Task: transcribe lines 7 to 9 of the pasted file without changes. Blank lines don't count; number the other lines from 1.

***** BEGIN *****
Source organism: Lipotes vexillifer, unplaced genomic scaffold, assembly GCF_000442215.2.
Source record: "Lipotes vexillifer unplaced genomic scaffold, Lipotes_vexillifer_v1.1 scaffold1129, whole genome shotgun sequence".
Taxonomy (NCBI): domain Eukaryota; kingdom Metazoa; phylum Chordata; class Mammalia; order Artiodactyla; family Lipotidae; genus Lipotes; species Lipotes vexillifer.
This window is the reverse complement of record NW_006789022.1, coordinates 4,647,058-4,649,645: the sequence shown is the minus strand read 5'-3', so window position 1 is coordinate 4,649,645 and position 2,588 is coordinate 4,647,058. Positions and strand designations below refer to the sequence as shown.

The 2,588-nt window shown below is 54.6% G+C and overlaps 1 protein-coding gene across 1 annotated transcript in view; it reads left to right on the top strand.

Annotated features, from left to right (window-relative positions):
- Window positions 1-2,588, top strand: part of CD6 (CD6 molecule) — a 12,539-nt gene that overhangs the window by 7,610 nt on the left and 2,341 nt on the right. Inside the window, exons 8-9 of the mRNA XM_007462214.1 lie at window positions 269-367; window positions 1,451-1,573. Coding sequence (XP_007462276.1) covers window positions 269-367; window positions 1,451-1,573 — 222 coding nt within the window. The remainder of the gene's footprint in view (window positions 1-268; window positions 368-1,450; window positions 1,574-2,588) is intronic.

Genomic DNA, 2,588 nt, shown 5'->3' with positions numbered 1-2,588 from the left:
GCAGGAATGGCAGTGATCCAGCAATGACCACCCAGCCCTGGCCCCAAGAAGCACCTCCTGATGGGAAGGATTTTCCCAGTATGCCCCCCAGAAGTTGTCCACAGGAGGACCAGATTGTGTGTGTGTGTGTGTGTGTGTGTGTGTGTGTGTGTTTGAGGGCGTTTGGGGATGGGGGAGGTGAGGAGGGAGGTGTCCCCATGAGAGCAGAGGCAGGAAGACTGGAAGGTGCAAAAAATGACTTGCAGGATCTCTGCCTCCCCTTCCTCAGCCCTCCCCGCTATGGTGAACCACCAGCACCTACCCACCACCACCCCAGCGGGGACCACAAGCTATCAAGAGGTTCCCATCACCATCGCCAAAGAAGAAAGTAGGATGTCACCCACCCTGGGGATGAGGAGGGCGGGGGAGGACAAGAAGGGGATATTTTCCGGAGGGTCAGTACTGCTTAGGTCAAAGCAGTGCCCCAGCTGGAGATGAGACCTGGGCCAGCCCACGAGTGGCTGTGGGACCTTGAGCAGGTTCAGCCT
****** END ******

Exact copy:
- Window positions 1-2,588, top strand: part of CD6 (CD6 molecule) — a 12,539-nt gene that overhangs the window by 7,610 nt on the left and 2,341 nt on the right. Inside the window, exons 8-9 of the mRNA XM_007462214.1 lie at window positions 269-367; window positions 1,451-1,573. Coding sequence (XP_007462276.1) covers window positions 269-367; window positions 1,451-1,573 — 222 coding nt within the window. The remainder of the gene's footprint in view (window positions 1-268; window positions 368-1,450; window positions 1,574-2,588) is intronic.

Genomic DNA, 2,588 nt, shown 5'->3' with positions numbered 1-2,588 from the left:
GCAGGAATGGCAGTGATCCAGCAATGACCACCCAGCCCTGGCCCCAAGAAGCACCTCCTGATGGGAAGGATTTTCCCAGTATGCCCCCCAGAAGTTGTCCACAGGAGGACCAGATTGTGTGTGTGTGTGTGTGTGTGTGTGTGTGTGTGTGTTTGAGGGCGTTTGGGGATGGGGGAGGTGAGGAGGGAGGTGTCCCCATGAGAGCAGAGGCAGGAAGACTGGAAGGTGCAAAAAATGACTTGCAGGATCTCTGCCTCCCCTTCCTCAGCCCTCCCCGCTATGGTGAACCACCAGCACCTACCCACCACCACCCCAGCGGGGACCACAAGCTATCAAGAGGTTCCCATCACCATCGCCAAAGAAGAAAGTAGGATGTCACCCACCCTGGGGATGAGGAGGGCGGGGGAGGACAAGAAGGGGATATTTTCCGGAGGGTCAGTACTGCTTAGGTCAAAGCAGTGCCCCAGCTGGAGATGAGACCTGGGCCAGCCCACGAGTGGCTGTGGGACCTTGAGCAGGTTCAGCCT